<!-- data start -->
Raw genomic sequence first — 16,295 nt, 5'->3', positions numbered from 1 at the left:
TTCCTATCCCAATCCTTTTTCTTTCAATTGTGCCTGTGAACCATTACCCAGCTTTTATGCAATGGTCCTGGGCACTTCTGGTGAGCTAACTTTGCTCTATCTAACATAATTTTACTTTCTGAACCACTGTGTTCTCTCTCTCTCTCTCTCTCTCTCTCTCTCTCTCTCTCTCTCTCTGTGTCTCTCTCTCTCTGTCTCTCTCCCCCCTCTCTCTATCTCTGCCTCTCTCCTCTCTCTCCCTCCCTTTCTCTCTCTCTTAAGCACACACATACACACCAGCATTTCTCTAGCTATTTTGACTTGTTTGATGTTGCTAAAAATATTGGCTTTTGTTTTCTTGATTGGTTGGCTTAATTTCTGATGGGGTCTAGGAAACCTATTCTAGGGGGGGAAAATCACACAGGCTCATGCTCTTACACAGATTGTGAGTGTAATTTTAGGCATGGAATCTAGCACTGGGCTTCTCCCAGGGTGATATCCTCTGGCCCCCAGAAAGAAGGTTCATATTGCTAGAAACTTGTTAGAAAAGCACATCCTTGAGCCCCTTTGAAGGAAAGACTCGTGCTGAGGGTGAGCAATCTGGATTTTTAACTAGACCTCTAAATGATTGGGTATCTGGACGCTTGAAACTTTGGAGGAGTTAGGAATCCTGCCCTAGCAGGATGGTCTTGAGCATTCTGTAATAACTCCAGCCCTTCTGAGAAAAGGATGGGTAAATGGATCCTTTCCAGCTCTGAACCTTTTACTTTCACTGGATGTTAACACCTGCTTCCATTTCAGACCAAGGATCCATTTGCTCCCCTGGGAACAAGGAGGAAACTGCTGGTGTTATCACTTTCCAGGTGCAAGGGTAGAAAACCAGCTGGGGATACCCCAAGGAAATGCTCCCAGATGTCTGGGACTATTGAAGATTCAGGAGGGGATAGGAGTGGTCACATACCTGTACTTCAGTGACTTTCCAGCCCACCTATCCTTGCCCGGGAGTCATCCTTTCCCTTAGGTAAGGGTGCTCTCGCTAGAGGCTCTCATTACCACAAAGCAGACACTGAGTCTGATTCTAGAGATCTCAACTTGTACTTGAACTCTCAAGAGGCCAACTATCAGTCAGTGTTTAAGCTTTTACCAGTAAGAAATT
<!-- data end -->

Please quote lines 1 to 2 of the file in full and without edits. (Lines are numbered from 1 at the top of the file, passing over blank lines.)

Raw genomic sequence first — 16,295 nt, 5'->3', positions numbered from 1 at the left:
TTCCTATCCCAATCCTTTTTCTTTCAATTGTGCCTGTGAACCATTACCCAGCTTTTATGCAATGGTCCTGGGCACTTCTGGTGAGCTAACTTTGCTCTATCTAACATAATTTTACTTTCTGAACCACTGTGTTCTCTCTCTCTCTCTCTCTCTCTCTCTCTCTCTCTCTCTCTCTCTGTGTCTCTCTCTCTCTGTCTCTCTCCCCCCTCTCTCTATCTCTGCCTCTCTCCTCTCTCTCCCTCCCTTTCTCTCTCTCTTAAGCACACACATACACACCAGCATTTCTCTAGCTATTTTGACTTGTTTGATGTTGCTAAAAATATTGGCTTTTGTTTTCTTGATTGGTTGGCTTAATTTCTGATGGGGTCTAGGAAACCTATTCTAGGGGGGGAAAATCACACAGGCTCATGCTCTTACACAGATTGTGAGTGTAATTTTAGGCATGGAATCTAGCACTGGGCTTCTCCCAGGGTGATATCCTCTGGCCCCCAGAAAGAAGGTTCATATTGCTAGAAACTTGTTAGAAAAGCACATCCTTGAGCCCCTTTGAAGGAAAGACTCGTGCTGAGGGTGAGCAATCTGGATTTTTAACTAGACCTCTAAATGATTGGGTATCTGGACGCTTGAAACTTTGGAGGAGTTAGGAATCCTGCCCTAGCAGGATGGTCTTGAGCATTCTGTAATAACTCCAGCCCTTCTGAGAAAAGGATGGGTAAATGGATCCTTTCCAGCTCTGAACCTTTTACTTTCACTGGATGTTAACACCTGCTTCCATTTCAGACCAAGGATCCATTTGCTCCCCTGGGAACAAGGAGGAAACTGCTGGTGTTATCACTTTCCAGGTGCAAGGGTAGAAAACCAGCTGGGGATACCCCAAGGAAATGCTCCCAGATGTCTGGGACTATTGAAGATTCAGGAGGGGATAGGAGTGGTCACATACCTGTACTTCAGTGACTTTCCAGCCCACCTATCCTTGCCCGGGAGTCATCCTTTCCCTTAGGTAAGGGTGCTCTCGCTAGAGGCTCTCATTACCACAAAGCAGACACTGAGTCTGATTCTAGAGATCTCAACTTGTACTTGAACTCTCAAGAGGCCAACTATCAGTCAGTGTTTAAGCTTTTACCAGTAAGAAATT